A few months ago, I switched to a resale boutique that pays cash on the spot. Most people have heard of Plato’s Closet, but they only buy “teen” clothing so they’re not interested in your fabulous Ann Taylor dress. But with a little internet research, I found several resale options for actual adults near me. (To find these places in your area, Google something like “women’s resale fashion [your city].”) I’ve had better luck with these places because I can actually make money off my clothes, not just accessories.

A lot of consignment and resale shops will say they only sell “designer” goods, but don’t let that discourage you. I’ve taken A LOT of clothes to these places – sometimes I’m surprised at what they want, and sometimes I’m surprised at what they don’t want. If one place turns you down, try another one (or even try the same one a month later…seriously). It might just be a matter of what they already have too much of in stock.

The latest trend in resale is the Poshmark app. I won’t try to give a ton of advice about this one because I’ve only used it once, but I was successful! I think Poshmark is a good way to go if you have a designer item that people would actually seek out and pay big bucks for. I sold a used marc by Marc Jacobs bag on Poshmark for $120. Poshmark takes a 20% commission, but $96 is a lot more than I could have gotten if I had sold it to my usual resale place. My advice is to start your price pretty high, then gradually lower it until someone bites – it worked for me! Just Google “Poshmark” if you want more info about it; there are tons of reviews out there.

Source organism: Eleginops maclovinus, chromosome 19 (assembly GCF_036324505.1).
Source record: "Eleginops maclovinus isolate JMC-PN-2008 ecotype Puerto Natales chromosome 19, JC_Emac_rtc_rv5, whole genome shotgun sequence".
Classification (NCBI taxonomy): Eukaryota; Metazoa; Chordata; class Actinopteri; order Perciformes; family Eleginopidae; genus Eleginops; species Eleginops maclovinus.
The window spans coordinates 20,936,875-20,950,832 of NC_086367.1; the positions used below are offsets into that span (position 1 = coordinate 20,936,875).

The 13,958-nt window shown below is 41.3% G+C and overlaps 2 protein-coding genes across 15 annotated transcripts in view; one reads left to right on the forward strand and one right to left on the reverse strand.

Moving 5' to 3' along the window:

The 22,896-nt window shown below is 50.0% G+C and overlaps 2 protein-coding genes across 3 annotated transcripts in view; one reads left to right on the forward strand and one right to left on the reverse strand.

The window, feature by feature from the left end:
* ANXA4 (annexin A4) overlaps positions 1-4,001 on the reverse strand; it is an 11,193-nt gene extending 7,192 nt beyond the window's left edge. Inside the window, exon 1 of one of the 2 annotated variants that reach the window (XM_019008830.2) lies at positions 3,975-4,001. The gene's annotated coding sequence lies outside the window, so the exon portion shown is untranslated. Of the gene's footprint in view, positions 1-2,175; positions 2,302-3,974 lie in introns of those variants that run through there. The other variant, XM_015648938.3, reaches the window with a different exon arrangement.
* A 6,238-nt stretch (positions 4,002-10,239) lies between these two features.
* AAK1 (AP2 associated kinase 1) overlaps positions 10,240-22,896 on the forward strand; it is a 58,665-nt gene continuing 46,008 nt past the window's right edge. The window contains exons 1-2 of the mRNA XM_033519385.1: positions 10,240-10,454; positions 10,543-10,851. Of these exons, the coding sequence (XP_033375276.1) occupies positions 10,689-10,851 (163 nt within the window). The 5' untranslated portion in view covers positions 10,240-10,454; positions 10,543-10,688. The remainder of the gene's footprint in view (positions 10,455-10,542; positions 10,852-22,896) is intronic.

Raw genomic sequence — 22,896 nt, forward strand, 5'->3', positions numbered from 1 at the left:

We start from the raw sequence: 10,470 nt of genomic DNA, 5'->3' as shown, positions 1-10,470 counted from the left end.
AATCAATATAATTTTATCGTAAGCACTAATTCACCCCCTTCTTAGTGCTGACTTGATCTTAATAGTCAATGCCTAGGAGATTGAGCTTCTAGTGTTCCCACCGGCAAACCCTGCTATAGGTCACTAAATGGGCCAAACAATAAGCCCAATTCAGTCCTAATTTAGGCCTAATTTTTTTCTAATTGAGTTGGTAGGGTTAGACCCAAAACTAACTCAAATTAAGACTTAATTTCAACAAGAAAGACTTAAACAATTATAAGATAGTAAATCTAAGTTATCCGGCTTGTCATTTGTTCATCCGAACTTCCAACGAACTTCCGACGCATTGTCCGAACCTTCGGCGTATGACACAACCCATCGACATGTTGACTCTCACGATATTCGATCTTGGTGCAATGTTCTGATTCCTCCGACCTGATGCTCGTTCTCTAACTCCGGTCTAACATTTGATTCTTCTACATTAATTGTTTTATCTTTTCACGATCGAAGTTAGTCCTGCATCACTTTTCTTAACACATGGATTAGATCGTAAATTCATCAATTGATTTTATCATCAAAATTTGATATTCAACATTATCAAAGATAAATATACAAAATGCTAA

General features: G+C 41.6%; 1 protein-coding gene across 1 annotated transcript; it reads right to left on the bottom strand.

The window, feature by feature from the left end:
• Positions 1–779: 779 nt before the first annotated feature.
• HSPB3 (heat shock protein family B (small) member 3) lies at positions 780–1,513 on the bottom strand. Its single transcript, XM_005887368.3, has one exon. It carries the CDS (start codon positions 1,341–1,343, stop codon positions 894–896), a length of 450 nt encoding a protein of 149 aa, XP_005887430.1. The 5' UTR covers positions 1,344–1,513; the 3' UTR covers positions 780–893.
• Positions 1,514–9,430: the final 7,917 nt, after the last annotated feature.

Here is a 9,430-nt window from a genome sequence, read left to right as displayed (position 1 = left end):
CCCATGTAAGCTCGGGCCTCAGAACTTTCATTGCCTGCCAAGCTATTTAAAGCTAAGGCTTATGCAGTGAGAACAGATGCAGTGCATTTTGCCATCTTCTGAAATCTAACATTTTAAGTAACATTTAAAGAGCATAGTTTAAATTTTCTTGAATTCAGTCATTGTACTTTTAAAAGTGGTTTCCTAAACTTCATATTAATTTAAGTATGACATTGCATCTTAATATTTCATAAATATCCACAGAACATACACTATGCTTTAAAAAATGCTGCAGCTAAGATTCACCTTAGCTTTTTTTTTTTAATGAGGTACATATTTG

OK, guys. That’s it. I hope those 3 people who asked me these questions feel fully informed now. More questions? Your own advice? Leave them in the comments! Maybe you’ll inspire a future post. And pretty please: If there are any shopaholics and hoarders in your life, share this with them on Facebook. Or if you want to be passive aggressive about it, just pin it on Pinterest and hope they see it.